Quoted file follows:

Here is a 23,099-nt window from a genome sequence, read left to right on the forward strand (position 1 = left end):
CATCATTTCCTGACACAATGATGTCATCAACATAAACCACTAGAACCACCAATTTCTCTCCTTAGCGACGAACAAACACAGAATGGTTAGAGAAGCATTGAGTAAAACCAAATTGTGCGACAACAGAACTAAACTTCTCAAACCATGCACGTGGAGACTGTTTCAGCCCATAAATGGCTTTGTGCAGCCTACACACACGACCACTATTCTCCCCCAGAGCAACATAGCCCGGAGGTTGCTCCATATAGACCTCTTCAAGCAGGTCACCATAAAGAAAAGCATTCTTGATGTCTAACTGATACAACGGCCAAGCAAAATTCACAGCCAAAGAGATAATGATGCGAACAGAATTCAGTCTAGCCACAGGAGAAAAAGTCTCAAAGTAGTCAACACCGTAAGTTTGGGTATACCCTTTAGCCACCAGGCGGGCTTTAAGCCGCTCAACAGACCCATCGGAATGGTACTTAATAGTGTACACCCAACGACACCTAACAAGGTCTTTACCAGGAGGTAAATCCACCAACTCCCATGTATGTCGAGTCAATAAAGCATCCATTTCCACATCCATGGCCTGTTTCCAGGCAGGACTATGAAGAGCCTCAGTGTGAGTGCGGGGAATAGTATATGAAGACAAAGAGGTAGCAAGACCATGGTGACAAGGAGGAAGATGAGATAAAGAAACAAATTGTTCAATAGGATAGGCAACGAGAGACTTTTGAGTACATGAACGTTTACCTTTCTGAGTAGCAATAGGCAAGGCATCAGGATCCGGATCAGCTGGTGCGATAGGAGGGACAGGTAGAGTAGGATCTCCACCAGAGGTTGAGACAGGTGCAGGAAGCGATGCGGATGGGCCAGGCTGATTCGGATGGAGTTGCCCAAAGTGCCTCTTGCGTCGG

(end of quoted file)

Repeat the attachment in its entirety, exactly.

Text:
Here is a 23,099-nt window from a genome sequence, read left to right on the forward strand (position 1 = left end):
CATCATTTCCTGACACAATGATGTCATCAACATAAACCACTAGAACCACCAATTTCTCTCCTTAGCGACGAACAAACACAGAATGGTTAGAGAAGCATTGAGTAAAACCAAATTGTGCGACAACAGAACTAAACTTCTCAAACCATGCACGTGGAGACTGTTTCAGCCCATAAATGGCTTTGTGCAGCCTACACACACGACCACTATTCTCCCCCAGAGCAACATAGCCCGGAGGTTGCTCCATATAGACCTCTTCAAGCAGGTCACCATAAAGAAAAGCATTCTTGATGTCTAACTGATACAACGGCCAAGCAAAATTCACAGCCAAAGAGATAATGATGCGAACAGAATTCAGTCTAGCCACAGGAGAAAAAGTCTCAAAGTAGTCAACACCGTAAGTTTGGGTATACCCTTTAGCCACCAGGCGGGCTTTAAGCCGCTCAACAGACCCATCGGAATGGTACTTAATAGTGTACACCCAACGACACCTAACAAGGTCTTTACCAGGAGGTAAATCCACCAACTCCCATGTATGTCGAGTCAATAAAGCATCCATTTCCACATCCATGGCCTGTTTCCAGGCAGGACTATGAAGAGCCTCAGTGTGAGTGCGGGGAATAGTATATGAAGACAAAGAGGTAGCAAGACCATGGTGACAAGGAGGAAGATGAGATAAAGAAACAAATTGTTCAATAGGATAGGCAACGAGAGACTTTTGAGTACATGAACGTTTACCTTTCTGAGTAGCAATAGGCAAGGCATCAGGATCCGGATCAGCTGGTGCGATAGGAGGGACAGGTAGAGTAGGATCTCCACCAGAGGTTGAGACAGGTGCAGGAAGCGATGCGGATGGGCCAGGCTGATTCGGATGGAGTTGCCCAAAGTGCCTCTTGCGTCGG